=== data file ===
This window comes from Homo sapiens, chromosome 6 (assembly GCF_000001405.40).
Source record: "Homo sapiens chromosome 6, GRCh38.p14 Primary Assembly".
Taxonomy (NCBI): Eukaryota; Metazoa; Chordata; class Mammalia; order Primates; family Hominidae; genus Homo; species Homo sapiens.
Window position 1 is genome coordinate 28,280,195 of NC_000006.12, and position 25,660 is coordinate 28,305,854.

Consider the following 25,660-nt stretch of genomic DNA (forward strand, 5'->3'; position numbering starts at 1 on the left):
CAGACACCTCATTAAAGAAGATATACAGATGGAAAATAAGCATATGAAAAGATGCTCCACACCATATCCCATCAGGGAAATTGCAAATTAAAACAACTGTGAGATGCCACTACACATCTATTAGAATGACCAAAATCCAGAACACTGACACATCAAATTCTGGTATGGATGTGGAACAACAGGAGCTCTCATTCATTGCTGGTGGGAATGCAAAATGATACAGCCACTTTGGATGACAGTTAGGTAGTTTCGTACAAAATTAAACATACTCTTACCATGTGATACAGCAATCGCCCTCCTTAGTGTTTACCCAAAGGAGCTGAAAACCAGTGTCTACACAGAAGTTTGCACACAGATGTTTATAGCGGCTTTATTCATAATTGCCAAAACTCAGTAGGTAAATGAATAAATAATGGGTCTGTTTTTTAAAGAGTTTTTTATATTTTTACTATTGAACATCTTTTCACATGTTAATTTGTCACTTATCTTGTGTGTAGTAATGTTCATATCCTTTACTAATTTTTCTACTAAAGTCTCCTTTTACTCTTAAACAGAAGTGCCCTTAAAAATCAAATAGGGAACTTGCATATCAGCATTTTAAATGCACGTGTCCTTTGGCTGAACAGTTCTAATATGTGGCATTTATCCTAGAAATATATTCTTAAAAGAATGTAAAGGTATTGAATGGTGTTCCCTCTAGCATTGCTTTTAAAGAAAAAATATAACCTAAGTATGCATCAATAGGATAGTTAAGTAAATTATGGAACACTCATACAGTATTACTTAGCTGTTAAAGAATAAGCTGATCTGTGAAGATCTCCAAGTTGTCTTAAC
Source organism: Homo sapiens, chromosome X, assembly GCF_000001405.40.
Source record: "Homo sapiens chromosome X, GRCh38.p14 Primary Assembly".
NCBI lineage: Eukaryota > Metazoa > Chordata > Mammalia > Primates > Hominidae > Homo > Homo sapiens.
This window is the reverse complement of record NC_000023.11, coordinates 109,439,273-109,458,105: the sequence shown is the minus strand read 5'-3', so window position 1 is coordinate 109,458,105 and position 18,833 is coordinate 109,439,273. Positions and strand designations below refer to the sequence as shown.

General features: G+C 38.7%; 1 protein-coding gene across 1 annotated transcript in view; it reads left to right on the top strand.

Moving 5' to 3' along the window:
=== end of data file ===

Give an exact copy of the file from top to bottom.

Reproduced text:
This window comes from Homo sapiens, chromosome 6 (assembly GCF_000001405.40).
Source record: "Homo sapiens chromosome 6, GRCh38.p14 Primary Assembly".
Taxonomy (NCBI): Eukaryota; Metazoa; Chordata; class Mammalia; order Primates; family Hominidae; genus Homo; species Homo sapiens.
Window position 1 is genome coordinate 28,280,195 of NC_000006.12, and position 25,660 is coordinate 28,305,854.

Consider the following 25,660-nt stretch of genomic DNA (forward strand, 5'->3'; position numbering starts at 1 on the left):
CAGACACCTCATTAAAGAAGATATACAGATGGAAAATAAGCATATGAAAAGATGCTCCACACCATATCCCATCAGGGAAATTGCAAATTAAAACAACTGTGAGATGCCACTACACATCTATTAGAATGACCAAAATCCAGAACACTGACACATCAAATTCTGGTATGGATGTGGAACAACAGGAGCTCTCATTCATTGCTGGTGGGAATGCAAAATGATACAGCCACTTTGGATGACAGTTAGGTAGTTTCGTACAAAATTAAACATACTCTTACCATGTGATACAGCAATCGCCCTCCTTAGTGTTTACCCAAAGGAGCTGAAAACCAGTGTCTACACAGAAGTTTGCACACAGATGTTTATAGCGGCTTTATTCATAATTGCCAAAACTCAGTAGGTAAATGAATAAATAATGGGTCTGTTTTTTAAAGAGTTTTTTATATTTTTACTATTGAACATCTTTTCACATGTTAATTTGTCACTTATCTTGTGTGTAGTAATGTTCATATCCTTTACTAATTTTTCTACTAAAGTCTCCTTTTACTCTTAAACAGAAGTGCCCTTAAAAATCAAATAGGGAACTTGCATATCAGCATTTTAAATGCACGTGTCCTTTGGCTGAACAGTTCTAATATGTGGCATTTATCCTAGAAATATATTCTTAAAAGAATGTAAAGGTATTGAATGGTGTTCCCTCTAGCATTGCTTTTAAAGAAAAAATATAACCTAAGTATGCATCAATAGGATAGTTAAGTAAATTATGGAACACTCATACAGTATTACTTAGCTGTTAAAGAATAAGCTGATCTGTGAAGATCTCCAAGTTGTCTTAAC
Source organism: Homo sapiens, chromosome X, assembly GCF_000001405.40.
Source record: "Homo sapiens chromosome X, GRCh38.p14 Primary Assembly".
NCBI lineage: Eukaryota > Metazoa > Chordata > Mammalia > Primates > Hominidae > Homo > Homo sapiens.
This window is the reverse complement of record NC_000023.11, coordinates 109,439,273-109,458,105: the sequence shown is the minus strand read 5'-3', so window position 1 is coordinate 109,458,105 and position 18,833 is coordinate 109,439,273. Positions and strand designations below refer to the sequence as shown.

General features: G+C 38.7%; 1 protein-coding gene across 1 annotated transcript in view; it reads left to right on the top strand.

Moving 5' to 3' along the window: